Iranian authorities on Saturday released on bail former international footballer Voria Ghafouri and prominent dissident Hossein Ronaghi, two of the most prominent figures detained in the crackdown on the protests over the death of Mahsa Amini, reports said.
The arrest on Thursday of Ghafouri, who is Kurdish and had spoken out in support of the protests, had sparked an outcry as the Iranian team plays in the World Cup in Doha.
Ronaghi, meanwhile, had been detained since shortly after the protests started in mid-September, and concern had been growing about his health after he mounted a hunger strike lasting two months.
"Voria Ghafouri and Hossein Ronaghi were released on bail," Iran's Fars news agency said on its social media accounts.
The Iranian newspaper Shargh also said that Ghafouri had been released following his arrest during a training session on Thursday.
"Hossein was released tonight on bail to undergo treatment," Hossein Ronaghi's brother Hassan wrote on Twitter.
Their father Ahmad posted a picture of Hossein in hospital, saying he had been released after a hunger strike that lasted 64 days.
According to the UN, around 14,000 people have been arrested in the crackdown on the protests that erupted after the death of Amini who had been arrested by the Tehran morality police.
Among those detained are dozens of prominent journalists, cultural figures, lawyers and also sportspeople .
Ghafouri, an outspoken figure who appeared 28 times for Iran up until 2019, was arrested after a club training session over accusations that he spread "propaganda" against the Islamic republic, Fars said on Thursday.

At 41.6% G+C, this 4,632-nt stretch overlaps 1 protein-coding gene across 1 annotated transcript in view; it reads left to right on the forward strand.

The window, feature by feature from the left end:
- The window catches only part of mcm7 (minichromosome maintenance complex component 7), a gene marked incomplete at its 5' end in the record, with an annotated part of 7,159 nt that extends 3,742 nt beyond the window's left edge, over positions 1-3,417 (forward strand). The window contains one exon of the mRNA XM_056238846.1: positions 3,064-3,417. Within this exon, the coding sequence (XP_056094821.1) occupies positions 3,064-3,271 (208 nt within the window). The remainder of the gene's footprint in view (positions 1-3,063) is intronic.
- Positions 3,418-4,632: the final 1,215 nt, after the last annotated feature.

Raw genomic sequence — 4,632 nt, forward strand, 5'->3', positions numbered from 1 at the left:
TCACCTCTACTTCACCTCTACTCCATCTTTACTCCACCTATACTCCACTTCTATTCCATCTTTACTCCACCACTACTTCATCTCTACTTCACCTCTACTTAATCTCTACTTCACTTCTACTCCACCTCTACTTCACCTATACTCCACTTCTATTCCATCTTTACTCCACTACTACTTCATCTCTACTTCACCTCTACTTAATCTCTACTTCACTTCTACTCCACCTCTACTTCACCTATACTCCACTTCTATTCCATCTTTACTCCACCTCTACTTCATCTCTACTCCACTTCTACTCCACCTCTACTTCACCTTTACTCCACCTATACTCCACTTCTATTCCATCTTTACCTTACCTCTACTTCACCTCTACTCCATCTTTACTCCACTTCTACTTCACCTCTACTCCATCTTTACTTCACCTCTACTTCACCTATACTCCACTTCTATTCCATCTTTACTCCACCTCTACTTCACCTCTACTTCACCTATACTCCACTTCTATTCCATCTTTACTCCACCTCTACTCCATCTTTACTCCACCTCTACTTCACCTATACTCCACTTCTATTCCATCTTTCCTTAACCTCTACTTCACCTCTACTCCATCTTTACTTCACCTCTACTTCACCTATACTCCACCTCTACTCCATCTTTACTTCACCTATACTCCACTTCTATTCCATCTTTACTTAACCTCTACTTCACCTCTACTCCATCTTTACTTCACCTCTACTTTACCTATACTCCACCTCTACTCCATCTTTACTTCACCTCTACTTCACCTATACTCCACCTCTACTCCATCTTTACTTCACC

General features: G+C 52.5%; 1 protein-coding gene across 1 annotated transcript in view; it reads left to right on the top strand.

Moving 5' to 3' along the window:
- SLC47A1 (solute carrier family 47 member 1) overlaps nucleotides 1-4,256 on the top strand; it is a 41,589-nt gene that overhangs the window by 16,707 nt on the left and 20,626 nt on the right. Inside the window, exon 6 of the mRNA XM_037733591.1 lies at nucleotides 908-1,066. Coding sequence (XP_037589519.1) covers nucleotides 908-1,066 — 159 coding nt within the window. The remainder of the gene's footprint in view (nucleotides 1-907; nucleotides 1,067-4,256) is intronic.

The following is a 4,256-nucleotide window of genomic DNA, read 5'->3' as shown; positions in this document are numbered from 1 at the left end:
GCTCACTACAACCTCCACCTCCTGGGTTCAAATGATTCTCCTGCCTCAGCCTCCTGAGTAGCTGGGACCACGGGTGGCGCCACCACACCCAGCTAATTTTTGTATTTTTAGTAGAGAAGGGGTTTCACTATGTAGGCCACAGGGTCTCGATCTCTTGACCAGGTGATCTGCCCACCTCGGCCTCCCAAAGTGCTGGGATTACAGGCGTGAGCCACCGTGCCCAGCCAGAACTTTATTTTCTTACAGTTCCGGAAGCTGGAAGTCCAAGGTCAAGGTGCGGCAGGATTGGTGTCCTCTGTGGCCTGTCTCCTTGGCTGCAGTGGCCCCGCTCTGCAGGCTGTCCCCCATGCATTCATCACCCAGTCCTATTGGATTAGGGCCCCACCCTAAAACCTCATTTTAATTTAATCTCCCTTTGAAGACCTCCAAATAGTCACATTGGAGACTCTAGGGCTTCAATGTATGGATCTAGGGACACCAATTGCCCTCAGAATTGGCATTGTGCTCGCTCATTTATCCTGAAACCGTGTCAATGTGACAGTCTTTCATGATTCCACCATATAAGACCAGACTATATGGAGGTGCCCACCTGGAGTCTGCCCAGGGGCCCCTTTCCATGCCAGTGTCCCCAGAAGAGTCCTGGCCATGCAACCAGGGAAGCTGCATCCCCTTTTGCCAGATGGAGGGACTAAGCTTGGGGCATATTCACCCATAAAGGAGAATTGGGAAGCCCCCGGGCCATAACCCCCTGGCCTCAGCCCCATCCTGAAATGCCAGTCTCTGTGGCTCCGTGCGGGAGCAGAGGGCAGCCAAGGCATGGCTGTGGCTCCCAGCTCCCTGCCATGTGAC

Originally from the Kurdish-populated city of Sanandaj in western Iran, Ghafouri had been particularly critical of the crackdown in Kurdish-populated areas of western Iran where activists say dozens have been killed in the last 10 days.
Ronaghi, 37, a contributor to The Wall Street Journal, has for years been one of the most fearless critics of the Islamic republic still living in the country.
Ronaghi was taken to Evin prison after his arrest on September 24. His family had said he risks dying due to a kidney condition.
Other prominent figures remain in detention in the crackdown on the protests, which are seen as the biggest challenge to the Islamic republic since the 1979 revolution.
They include the prominent dissidents Arash Sadeghi and Majid Tavakoli as well as journalists Niloufar Hamedi and Elahe Mohammadi who helped expose the Amini case.
Renowned Iranian film-makers Jafar Panahi and Mohammad Rasoulof were meanwhile detained this year even before the current protest wave began.